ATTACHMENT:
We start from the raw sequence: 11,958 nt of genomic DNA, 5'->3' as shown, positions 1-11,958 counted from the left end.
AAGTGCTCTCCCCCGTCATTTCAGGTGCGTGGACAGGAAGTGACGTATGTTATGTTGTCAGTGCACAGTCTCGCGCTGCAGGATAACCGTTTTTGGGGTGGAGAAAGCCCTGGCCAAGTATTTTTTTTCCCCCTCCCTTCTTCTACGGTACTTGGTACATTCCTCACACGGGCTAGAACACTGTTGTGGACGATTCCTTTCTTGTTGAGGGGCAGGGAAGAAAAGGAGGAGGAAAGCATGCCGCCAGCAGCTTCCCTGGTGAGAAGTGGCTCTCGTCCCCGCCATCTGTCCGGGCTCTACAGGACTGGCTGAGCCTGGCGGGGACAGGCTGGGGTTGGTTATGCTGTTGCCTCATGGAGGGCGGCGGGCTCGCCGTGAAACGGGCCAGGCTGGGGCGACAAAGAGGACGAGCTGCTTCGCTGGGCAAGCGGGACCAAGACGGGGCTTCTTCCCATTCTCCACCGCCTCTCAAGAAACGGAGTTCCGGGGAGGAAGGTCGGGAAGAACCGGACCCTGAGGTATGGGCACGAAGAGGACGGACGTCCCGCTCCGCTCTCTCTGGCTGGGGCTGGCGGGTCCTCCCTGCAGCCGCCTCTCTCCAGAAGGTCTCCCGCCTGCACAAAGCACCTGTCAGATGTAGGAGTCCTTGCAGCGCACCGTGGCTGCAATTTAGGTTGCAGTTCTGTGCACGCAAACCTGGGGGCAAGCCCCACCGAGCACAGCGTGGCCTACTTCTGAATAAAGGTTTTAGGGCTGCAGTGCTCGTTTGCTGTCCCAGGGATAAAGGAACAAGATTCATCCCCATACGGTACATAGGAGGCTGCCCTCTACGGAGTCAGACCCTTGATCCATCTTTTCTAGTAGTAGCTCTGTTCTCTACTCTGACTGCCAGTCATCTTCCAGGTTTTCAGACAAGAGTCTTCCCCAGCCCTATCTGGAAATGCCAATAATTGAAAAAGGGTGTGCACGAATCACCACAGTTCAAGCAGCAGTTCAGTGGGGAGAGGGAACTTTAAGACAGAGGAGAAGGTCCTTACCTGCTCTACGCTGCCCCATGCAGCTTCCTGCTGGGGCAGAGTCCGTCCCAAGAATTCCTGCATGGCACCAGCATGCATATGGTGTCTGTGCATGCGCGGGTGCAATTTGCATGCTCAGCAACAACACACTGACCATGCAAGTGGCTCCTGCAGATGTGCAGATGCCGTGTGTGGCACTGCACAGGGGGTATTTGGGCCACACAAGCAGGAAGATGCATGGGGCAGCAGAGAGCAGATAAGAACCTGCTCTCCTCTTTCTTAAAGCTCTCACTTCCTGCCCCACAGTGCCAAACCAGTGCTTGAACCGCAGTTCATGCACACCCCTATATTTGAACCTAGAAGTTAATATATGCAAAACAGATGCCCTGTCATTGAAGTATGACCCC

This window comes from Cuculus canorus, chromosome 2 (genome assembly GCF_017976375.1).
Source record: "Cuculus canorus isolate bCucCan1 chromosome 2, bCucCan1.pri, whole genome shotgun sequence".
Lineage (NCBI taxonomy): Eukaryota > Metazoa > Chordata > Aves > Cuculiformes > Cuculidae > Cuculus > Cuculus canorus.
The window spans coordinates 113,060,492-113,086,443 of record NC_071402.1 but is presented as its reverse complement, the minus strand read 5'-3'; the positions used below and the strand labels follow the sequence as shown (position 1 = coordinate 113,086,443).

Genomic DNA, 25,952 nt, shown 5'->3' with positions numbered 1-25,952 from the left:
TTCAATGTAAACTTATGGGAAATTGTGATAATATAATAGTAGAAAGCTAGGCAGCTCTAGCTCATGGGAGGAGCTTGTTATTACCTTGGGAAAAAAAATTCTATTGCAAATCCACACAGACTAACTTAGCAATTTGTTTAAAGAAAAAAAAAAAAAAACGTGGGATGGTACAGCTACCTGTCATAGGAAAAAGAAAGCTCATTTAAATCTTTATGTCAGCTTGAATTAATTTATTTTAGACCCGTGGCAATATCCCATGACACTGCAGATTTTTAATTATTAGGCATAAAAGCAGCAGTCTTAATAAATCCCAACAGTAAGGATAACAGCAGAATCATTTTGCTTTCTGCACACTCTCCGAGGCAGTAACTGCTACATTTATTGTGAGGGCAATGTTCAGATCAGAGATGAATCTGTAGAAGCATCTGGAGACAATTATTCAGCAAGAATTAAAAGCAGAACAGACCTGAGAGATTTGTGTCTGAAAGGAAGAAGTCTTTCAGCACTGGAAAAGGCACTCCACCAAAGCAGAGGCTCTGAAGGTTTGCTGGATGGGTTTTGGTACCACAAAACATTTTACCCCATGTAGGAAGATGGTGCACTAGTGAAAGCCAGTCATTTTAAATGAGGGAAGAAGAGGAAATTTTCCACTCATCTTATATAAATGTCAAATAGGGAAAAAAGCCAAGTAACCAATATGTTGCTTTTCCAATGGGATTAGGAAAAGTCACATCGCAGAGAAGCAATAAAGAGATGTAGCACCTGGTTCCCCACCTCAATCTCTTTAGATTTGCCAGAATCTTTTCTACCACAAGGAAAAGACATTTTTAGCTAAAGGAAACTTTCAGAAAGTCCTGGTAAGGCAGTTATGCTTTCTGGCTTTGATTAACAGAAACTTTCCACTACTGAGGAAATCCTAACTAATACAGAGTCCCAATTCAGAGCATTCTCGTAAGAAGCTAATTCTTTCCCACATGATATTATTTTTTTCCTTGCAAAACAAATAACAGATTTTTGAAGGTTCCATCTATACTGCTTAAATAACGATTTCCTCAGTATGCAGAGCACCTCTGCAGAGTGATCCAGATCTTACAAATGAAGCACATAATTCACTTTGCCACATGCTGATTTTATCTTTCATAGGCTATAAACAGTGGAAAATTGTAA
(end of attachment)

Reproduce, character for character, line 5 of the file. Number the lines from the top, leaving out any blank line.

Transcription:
Lineage (NCBI taxonomy): Eukaryota > Metazoa > Chordata > Aves > Cuculiformes > Cuculidae > Cuculus > Cuculus canorus.